The Inflation Reduction Act that President Biden signed into law this week has a lesser known provision that could benefit many small business startups, allowing them to potentially double the amount they can claim on the research and development tax credit from $250,000 to $500,000 per year against payroll taxes.

Under current law small businesses that may not have enough income tax liability to take advantage of their research and development credit can apply up to $250,000 of the credit toward their Social Security payroll tax liability, according to Top 100 Firm Marcum LLP. To qualify for the expanded credit, the small business would need to have less than $5 million of gross receipts and be less than five years old. The Inflation Reduction Act would permit an additional credit of up to $250,000 to be applied against the Medicare payroll tax for tax years starting after Dec. 31, 2022.

The expanded R&D tax credit probably won’t show up on tax returns until 2024 since it can first be claimed for tax year 2023, but it could boost small businesses, particularly the startups that it can incentivize.

President Joe Biden signs H.R. 5376, the Inflation Reduction Act of 2022, in the State Dining Room of the White House.
Sarah Silbiger/Bloomberg

“Just by virtue of having it in this historic bill shows just how significant this credit is viewed by both sides of the aisle,” said Chris Winslow, CEO of Clarus R+D, a fintech software company that helps businesses claim R&D tax credits. “It continues a legacy of support for research and development in the U.S. This particular change is focused on small businesses, which are the cornerstone of innovation and growth in the U.S. This shows a recommitment by the federal government to support those small businesses as they expand their R&D capabilities and investment.”

He expects to see additional guidance on claiming the tax credit to be released by the Internal Revenue Service and the Treasury Department.

“More details will need to be wrapped around this, but it’s essentially raising the cap for small businesses from $250,000 today to be applied to payroll taxes, primarily FICA, to an additional $250,000 that will be allowed against the Medicare hospital insurance coverage,” he said. “Our research shows that only about half the people who are qualified to take the credit actually take the credit. I think the more opportunities to use the credit and the higher limits that people can claim will expand the overall market and and create more opportunity to fund innovation for today’s R&D customers.”

There will be some hurdles as the IRS has been increasing the requirements lately for documenting R&D activities, but Winslow noted that there have always been some requirements for documentation, which is what his software helps companies do.

“Because of the amount of credits, there is an opportunity going forward for additional requirements by the government to demonstrate the research and development activities that qualify for this credit in addition to the calculation of the credit amount,” he said. “This is what we’ve invested in heavily over the last five years is our software platform that creates efficiency for our customers to enter all the appropriate information that demonstrates their qualification under the law, but in addition creates a highly detailed compliant report that supports the requirements that the IRS has for demonstration of research and development activities that qualify.”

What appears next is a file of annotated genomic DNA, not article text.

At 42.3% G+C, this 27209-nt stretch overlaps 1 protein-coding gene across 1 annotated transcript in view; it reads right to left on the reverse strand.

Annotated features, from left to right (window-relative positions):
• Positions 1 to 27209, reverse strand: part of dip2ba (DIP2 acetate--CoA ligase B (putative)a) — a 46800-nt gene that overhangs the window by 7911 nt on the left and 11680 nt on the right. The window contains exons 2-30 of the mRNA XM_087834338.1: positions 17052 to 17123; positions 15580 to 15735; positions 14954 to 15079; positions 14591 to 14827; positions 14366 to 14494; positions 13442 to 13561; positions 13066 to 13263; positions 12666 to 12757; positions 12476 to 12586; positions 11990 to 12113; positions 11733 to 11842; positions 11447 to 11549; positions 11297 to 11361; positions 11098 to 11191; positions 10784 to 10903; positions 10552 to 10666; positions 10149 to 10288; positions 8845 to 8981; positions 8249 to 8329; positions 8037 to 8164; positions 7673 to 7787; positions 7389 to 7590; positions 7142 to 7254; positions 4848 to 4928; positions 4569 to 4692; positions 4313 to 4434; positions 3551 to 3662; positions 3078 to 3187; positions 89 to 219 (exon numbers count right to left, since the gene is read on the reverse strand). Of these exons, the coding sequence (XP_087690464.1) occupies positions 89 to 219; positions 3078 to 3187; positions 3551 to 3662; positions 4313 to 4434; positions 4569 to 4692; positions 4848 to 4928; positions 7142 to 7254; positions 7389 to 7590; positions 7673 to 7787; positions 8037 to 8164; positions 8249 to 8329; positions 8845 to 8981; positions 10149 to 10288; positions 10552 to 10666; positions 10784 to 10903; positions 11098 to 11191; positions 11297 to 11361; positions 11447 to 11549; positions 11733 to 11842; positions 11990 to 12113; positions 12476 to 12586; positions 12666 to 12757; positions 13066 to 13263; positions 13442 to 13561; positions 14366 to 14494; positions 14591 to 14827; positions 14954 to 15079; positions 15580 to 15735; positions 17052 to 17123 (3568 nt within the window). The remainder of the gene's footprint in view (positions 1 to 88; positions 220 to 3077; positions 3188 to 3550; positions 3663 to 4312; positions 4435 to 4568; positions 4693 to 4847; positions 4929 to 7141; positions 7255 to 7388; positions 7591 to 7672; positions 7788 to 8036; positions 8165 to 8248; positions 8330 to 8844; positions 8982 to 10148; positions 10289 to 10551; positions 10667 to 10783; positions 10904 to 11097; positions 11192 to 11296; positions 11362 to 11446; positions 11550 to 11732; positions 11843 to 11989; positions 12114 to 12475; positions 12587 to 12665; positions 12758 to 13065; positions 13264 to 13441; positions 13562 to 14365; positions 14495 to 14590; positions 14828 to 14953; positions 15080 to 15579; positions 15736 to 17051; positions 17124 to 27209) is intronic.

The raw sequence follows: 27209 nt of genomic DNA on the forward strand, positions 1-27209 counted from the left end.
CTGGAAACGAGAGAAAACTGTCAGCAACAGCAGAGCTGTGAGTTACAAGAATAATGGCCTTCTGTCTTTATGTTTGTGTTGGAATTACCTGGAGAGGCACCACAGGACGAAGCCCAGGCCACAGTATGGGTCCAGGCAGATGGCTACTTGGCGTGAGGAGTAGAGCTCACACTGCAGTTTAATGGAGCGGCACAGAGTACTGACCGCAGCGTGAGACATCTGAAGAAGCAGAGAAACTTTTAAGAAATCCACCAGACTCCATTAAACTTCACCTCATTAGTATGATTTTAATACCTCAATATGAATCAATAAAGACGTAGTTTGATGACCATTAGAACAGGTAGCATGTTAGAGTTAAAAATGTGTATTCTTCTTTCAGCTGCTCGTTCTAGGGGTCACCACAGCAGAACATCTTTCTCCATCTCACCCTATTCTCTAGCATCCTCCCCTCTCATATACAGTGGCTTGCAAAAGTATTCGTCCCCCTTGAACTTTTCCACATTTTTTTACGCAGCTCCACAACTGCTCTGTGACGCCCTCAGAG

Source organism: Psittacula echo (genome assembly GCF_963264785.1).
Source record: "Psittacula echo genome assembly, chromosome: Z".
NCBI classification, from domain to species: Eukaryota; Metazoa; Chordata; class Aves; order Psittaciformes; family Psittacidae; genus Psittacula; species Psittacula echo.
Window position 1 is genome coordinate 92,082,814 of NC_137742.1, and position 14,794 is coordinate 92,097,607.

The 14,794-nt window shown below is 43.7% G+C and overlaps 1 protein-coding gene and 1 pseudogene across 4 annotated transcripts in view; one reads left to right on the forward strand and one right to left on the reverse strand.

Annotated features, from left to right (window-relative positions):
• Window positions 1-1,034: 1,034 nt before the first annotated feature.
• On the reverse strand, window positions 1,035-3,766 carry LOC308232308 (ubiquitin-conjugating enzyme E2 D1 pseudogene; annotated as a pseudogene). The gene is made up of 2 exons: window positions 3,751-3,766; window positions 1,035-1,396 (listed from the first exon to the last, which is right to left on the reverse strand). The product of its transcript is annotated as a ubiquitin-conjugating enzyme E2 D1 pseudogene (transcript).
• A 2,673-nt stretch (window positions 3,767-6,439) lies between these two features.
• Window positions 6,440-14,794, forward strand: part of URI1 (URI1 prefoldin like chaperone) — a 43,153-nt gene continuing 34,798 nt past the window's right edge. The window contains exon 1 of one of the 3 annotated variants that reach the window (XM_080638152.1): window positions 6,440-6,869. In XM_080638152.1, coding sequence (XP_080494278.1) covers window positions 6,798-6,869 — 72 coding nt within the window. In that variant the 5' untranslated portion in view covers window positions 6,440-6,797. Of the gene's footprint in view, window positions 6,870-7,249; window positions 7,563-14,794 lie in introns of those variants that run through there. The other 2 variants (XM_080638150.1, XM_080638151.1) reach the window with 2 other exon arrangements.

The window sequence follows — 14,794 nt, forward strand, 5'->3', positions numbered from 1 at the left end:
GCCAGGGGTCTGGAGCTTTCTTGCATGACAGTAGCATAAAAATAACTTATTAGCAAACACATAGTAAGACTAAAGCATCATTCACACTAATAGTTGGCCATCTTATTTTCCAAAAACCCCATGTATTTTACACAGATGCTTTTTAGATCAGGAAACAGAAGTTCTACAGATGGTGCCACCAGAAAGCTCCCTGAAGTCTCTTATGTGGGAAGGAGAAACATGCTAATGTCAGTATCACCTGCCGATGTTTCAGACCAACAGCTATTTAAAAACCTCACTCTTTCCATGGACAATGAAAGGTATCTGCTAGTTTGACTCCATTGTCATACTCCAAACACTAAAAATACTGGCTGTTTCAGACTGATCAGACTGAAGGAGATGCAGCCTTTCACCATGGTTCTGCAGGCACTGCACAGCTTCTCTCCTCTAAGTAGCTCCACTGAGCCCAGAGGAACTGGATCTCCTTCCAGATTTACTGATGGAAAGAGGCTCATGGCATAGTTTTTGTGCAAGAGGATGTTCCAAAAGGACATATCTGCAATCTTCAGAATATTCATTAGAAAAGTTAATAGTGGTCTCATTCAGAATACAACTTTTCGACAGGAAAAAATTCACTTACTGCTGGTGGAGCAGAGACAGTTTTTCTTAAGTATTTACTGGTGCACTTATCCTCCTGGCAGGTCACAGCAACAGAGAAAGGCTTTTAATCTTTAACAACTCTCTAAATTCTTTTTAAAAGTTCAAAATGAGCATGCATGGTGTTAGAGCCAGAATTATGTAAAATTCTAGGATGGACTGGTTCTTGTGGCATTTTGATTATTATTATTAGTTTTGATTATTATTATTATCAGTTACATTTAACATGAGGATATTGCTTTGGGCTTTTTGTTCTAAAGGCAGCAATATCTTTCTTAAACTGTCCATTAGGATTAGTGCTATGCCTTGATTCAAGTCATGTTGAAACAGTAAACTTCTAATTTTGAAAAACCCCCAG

A September 2021 memorandum from the IRS Office of Chief Counsel said it wants more detailed information about all the business components for which the research credit claims relate for that year (see story). For each business component, companies will need to identify all the research activities they’ve performed and name the individuals who performed each research activity, along with the information each individual sought to discover. Refund claims for the research and development credit will also need to detail the total qualified employee wage expenses, total qualified supply expenses, and total qualified contract research expenses for the claim year, using Form 6765. The additional requirements have led to some consternation among companies and tax professionals (see story). But the expansion of the R&D credit under the Inflation Reduction Act should spur more interest in claiming the credits among companies, especially tech startups.

Ranking Property Taxes on the 2020 State Business Tax Climate Index

Today’s map shows states’ rankings on the property tax component of the 2020 State Business Tax Climate Index. The Index’s property tax component evaluates state and local taxes on real and personal property, net worth, and asset transfers. The property tax component accounts for 16.6 percent of each state’s overall Index score.

Property taxes matter to businesses for several reasons. First, businesses own a significant amount of real property, and tax rates on commercial property are often higher than the rates on comparable residential property. Many states and localities also levy taxes not only on the land and buildings a business owns but also on tangible property, such as machinery, equipment, and office furniture, as well as intangible property like patents and trademarks. Across the nation, property taxes impose one of the most substantial state and local tax burdens most businesses face. In fiscal year 2018, taxes on real, personal, and utility property accounted for 38 percent of all taxes paid by businesses to state and local governments, according to the Council on State Taxation.

Although taxes on real property tend to be unpopular with the public, a well-structured property tax generally conforms to the benefit principle (the idea in public finance that taxes paid should relate to benefits received) and is more transparent than most other taxes.

Taxes on intangible property, wealth, and asset transfers, on the other hand, are harmful and distortive. States that levy such taxes—including capital stock taxes, inventory and intangible property taxes, and estate, inheritance, gift, and real estate transfer taxes—are less economically attractive, as they create disincentives for investment and encourage businesses to make choices based on the tax code that they would not make otherwise. Businesses with valuable trademarks may seek to avoid headquartering in states with intangible property taxes, and shipping and distribution networks might be shaped by the presence or absence of inventory taxes.